Tag Archives: Music

Kurt Cobain, RIP 23 years on; On Being Yourself and too much Empathy

Being Yourself by Kurt Cobain

Kurt Cobain - the Day the Music Died
Kurt Cobain – the Day the Music Died, 1994

Kurt Cobain, was born in 1967, and died 23 years ago today. He flitted between narcissism, empathy, love and pain, trying to enjoy his life and simply be himself, but not feeling it, instead feeling everything else instead. He’d have been 50 now, just a month older than me. 5 years ago, I also attempted suicide, after a lifelong struggle with identity and feeling too much.

Whilst Cobain is in nirvana now, where are we 20+ years on? Still struggling for identity, as individuals, and a generation? Cobain struggled with being seen as the voice of a generation. His band, Nirvana, was labelled “the flagship band” of Generation X, and Cobain himself proclaimed as “the spokesman of a generation”, something that did not sit well with him.

Faking it, Being Someone Else

“Wanting to be someone else is a waste of who you are.” – Kurt Cobain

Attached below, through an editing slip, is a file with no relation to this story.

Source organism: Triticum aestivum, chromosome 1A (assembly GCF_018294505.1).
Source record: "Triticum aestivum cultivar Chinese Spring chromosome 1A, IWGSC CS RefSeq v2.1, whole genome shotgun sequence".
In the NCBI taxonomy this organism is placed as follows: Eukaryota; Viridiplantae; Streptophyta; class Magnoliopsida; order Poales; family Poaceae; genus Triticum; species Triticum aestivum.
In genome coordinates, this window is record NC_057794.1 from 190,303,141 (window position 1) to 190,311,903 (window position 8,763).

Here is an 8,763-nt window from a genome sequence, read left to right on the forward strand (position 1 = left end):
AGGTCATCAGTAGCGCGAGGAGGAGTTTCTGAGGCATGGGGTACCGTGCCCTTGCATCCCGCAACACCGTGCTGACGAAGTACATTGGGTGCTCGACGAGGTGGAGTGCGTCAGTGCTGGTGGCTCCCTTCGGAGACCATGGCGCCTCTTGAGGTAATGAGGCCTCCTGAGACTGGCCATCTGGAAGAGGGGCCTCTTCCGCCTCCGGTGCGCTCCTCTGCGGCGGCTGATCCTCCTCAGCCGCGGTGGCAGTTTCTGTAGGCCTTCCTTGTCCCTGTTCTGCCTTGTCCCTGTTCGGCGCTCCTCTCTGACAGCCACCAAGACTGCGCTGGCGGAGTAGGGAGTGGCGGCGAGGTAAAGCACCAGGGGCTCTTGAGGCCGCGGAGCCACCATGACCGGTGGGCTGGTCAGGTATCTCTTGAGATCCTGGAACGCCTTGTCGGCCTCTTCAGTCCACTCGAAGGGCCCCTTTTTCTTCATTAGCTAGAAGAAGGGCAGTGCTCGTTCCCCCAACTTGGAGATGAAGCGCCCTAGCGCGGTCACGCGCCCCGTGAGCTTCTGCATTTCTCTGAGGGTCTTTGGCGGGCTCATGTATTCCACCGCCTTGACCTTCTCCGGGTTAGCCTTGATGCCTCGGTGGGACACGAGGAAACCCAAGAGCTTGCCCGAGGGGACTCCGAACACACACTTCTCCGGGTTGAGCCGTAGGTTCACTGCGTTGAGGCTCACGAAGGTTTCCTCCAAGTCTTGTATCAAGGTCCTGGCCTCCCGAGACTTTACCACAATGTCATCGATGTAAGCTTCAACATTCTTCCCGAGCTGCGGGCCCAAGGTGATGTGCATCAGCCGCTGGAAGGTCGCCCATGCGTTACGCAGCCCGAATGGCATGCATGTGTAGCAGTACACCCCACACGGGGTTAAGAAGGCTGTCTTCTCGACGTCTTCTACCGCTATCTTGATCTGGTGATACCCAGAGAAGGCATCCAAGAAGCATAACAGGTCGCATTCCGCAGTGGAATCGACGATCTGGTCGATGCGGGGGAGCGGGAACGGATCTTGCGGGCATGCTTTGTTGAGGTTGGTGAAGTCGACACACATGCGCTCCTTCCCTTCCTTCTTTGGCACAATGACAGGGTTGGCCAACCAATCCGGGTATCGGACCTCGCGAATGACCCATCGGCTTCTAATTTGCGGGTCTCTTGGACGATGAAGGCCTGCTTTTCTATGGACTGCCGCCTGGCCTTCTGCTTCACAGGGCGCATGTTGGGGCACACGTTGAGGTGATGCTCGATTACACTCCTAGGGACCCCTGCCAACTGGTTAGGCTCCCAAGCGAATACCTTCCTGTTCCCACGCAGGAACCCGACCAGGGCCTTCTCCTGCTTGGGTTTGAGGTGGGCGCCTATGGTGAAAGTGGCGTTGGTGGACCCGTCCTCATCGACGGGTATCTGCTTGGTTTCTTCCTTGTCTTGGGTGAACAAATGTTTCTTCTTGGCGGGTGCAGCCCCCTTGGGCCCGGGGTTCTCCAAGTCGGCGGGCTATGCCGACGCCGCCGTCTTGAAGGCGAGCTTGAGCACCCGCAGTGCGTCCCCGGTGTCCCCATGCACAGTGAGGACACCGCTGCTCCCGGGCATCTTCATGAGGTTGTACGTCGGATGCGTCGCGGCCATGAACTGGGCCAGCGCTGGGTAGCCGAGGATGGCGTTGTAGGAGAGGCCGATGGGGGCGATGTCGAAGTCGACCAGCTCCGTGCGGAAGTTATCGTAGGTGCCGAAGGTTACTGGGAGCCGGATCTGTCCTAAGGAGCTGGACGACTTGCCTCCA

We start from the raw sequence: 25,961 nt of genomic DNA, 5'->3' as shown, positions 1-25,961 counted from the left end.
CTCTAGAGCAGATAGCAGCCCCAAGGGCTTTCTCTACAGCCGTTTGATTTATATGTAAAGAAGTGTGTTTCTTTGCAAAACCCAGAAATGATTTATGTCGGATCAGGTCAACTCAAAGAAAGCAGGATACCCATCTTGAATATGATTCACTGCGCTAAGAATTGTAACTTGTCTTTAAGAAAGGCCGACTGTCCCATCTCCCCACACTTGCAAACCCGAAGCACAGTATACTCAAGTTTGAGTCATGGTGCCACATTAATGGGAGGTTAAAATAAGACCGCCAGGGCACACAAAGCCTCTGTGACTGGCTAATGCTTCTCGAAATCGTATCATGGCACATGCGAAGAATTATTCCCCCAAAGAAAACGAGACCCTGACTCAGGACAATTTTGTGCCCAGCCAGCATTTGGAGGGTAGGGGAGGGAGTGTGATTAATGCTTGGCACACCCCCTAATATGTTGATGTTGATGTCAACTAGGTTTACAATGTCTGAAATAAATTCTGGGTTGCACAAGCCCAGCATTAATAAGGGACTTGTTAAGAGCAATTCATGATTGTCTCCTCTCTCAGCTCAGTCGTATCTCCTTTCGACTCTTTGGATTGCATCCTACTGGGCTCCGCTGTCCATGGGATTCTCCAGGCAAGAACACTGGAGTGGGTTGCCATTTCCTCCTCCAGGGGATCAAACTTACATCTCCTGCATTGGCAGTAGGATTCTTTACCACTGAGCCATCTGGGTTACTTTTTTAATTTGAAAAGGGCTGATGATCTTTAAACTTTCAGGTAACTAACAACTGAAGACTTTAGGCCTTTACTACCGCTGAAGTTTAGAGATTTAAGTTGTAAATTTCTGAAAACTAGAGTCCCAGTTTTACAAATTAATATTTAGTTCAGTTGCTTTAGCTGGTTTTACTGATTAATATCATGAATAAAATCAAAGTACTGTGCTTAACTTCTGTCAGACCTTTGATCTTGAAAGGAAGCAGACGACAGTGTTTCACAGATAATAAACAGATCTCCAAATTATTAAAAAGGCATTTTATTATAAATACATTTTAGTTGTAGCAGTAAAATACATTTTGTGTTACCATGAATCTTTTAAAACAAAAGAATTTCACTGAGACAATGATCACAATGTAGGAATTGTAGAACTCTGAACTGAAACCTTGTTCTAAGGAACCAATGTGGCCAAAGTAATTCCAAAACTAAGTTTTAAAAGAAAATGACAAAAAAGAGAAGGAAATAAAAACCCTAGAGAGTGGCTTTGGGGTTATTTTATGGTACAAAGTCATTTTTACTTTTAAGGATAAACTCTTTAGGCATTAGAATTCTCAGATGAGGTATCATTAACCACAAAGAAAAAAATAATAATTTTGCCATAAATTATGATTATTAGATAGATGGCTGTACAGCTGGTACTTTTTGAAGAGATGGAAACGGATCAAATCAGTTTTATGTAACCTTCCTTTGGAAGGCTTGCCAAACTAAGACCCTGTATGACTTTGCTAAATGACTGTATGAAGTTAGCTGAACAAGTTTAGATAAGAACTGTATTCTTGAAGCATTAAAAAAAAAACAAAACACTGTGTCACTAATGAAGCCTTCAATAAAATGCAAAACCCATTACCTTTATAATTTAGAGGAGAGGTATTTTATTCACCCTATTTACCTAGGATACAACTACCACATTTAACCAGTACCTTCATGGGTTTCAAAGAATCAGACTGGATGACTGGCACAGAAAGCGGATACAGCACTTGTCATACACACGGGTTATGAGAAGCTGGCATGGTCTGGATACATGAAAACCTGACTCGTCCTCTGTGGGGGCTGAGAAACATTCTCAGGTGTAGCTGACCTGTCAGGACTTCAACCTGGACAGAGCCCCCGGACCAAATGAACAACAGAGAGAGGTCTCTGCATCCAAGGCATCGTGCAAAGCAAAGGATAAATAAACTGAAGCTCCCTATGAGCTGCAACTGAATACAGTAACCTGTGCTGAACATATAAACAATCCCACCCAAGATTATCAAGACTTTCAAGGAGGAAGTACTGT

Cobain was trying to work out how to be himself amidst the pressures of fame, parental divorce, love and loss, and mental health conditions including bipolar mood swings between depression and mania, as described by his cousin, a nurse, who noted his childhood diagnosis of ADHD and as an adult Bipolar (unconfirmed?). Several relatives had also committed suicide in the same way. 

He struggled to feel what he thought he was meant to feel or enjoy. He couldn’t fake the enjoyment of fame, or life itself.

“I’ve tried everything within my power to appreciate it” – Kurt Cobain, suicide note

“The worst crime is faking it.” – Kurt Cobain

Empathy and Fame

Kurt Cobain suicide note
Kurt Cobain suicide note

He mentioned empathy four times in his suicide note, and the struggle between feeling too much and yet not feeling anything – or what he thought was the right thing, at all.